By James Nicol
Whatever our feelings on the matter, we cannot escape the fact that the question of immigration has become the defining political issue of our time. International migration continues to rise year upon year, largely from poor countries to rich, exacerbated by a global refugee crisis. The West, in particular, is witnessing an epidemic of emboldened nativist political parties and politicians, flaunting overtly ant-immigrant rhetoric and policy. What is more: they are winning. The protracted battle over Trump’s border wall rolls on. The European Union continues to slash its refugee acceptance rates in a rush for populist appeasement.  A far-right political party has cemented its place in German Parliament for the first time since WWII. All the while, far-right and white nationalist attacks are on the rise around the world. What is causing this wave of anti-immigrant sentiment?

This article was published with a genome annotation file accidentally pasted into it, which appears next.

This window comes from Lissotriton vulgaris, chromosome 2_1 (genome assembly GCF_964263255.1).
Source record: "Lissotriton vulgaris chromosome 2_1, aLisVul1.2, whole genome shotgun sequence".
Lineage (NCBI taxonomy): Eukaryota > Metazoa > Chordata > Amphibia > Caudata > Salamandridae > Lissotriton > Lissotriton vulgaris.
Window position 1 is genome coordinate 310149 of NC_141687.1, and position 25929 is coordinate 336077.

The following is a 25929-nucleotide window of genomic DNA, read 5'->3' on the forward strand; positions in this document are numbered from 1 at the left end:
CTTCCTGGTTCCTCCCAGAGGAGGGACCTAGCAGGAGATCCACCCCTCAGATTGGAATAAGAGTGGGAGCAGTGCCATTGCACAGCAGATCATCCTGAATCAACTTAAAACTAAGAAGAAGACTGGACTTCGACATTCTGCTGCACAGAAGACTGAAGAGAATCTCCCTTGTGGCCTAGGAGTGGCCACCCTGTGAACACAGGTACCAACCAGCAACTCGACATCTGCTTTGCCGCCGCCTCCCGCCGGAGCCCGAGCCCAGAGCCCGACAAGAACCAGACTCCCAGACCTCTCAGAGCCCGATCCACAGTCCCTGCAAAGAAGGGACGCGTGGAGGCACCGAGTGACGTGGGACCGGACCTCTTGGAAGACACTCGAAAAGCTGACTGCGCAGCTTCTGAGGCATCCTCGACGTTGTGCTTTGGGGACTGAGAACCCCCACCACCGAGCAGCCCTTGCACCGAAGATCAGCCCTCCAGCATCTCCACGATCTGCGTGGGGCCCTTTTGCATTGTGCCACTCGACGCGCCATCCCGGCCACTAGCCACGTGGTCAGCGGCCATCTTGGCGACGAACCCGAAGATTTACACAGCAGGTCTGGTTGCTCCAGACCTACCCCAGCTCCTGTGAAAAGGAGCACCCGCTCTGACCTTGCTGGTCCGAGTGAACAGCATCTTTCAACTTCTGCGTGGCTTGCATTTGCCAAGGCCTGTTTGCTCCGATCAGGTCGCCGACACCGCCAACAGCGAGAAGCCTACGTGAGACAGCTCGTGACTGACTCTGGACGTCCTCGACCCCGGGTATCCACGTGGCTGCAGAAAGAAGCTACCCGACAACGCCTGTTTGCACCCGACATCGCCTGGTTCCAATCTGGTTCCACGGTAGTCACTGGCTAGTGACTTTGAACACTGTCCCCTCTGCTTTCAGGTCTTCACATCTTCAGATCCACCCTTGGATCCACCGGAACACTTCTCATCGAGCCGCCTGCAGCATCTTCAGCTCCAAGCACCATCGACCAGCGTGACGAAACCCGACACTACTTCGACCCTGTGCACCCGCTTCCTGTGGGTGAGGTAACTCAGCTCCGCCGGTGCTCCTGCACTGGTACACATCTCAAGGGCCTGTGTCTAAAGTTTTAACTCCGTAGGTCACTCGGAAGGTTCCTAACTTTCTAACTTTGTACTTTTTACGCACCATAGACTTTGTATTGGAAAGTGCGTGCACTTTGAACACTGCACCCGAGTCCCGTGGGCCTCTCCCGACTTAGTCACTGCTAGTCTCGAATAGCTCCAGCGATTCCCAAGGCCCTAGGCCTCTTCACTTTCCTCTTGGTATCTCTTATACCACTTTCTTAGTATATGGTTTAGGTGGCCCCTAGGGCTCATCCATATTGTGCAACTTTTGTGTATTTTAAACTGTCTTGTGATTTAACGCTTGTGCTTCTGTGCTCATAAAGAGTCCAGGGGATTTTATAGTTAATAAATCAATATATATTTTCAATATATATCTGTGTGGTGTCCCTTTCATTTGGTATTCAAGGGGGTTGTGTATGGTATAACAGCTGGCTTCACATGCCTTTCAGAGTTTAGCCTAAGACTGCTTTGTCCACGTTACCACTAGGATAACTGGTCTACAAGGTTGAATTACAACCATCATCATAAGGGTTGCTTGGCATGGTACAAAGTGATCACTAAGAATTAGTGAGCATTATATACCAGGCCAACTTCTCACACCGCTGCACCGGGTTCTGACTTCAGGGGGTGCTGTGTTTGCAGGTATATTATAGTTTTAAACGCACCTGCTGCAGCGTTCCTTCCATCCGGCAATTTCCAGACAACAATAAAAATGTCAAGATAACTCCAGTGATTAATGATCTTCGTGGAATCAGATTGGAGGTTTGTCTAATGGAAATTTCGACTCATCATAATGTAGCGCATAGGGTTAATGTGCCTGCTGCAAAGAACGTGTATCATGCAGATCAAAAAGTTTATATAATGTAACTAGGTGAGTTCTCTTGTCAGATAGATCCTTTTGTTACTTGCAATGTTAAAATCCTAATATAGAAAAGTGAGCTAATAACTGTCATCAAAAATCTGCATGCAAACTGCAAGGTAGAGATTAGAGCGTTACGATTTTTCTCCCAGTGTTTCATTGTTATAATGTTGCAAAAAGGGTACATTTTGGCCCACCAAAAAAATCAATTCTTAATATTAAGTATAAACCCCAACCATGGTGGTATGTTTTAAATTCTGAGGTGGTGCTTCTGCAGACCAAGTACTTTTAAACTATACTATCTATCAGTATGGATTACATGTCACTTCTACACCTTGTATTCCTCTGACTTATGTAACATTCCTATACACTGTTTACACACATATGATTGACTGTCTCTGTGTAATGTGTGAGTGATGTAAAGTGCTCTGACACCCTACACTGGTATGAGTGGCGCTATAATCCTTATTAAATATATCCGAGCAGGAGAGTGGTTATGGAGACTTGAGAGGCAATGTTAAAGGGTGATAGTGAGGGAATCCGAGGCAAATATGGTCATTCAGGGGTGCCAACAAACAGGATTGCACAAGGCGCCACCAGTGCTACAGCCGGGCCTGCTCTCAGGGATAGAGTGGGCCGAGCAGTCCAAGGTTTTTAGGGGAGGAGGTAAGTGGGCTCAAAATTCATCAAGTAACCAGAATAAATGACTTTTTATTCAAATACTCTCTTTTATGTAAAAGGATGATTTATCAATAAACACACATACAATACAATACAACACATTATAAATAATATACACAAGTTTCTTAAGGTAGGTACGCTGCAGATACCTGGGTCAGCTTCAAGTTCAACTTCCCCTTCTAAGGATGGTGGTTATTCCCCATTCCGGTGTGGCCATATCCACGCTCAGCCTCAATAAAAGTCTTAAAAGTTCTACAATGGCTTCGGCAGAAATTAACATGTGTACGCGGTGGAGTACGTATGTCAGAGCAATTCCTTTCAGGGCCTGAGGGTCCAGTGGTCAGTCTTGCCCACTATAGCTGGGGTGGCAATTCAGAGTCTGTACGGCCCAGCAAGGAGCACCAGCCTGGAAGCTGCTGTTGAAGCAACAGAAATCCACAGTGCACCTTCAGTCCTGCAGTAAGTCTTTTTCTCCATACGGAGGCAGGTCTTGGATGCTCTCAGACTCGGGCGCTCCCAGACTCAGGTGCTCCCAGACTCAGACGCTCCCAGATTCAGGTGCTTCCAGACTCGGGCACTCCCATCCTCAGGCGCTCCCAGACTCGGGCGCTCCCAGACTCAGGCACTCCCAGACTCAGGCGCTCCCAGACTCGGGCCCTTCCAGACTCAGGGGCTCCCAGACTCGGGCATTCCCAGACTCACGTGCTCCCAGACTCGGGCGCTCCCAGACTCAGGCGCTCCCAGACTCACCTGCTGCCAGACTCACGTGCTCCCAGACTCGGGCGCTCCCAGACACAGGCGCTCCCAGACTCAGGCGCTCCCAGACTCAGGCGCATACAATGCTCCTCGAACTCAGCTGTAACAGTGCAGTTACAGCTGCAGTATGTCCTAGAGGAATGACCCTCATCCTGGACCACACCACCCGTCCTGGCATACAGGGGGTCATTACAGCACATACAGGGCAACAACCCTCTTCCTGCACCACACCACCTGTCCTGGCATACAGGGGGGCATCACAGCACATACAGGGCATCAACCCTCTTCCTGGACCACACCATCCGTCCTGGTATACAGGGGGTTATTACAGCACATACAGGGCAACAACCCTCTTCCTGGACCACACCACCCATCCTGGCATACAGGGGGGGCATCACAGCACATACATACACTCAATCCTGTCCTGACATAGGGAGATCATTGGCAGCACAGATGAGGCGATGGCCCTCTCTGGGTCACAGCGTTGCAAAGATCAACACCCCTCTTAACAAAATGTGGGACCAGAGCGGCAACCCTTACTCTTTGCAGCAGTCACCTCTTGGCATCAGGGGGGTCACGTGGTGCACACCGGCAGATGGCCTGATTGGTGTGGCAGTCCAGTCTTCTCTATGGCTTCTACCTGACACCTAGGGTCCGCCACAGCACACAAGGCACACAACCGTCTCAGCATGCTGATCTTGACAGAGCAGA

In academic circles, there are two major theories which are generally used to explain why immigration causes so much animosity and violence around the world. One, broadly referred to as the ‘competitive threat’ model, is based upon understanding how locals and migrants compete for resources. While the other focuses on structural and cultural prejudice, such as ideologies of racism and xenophobia.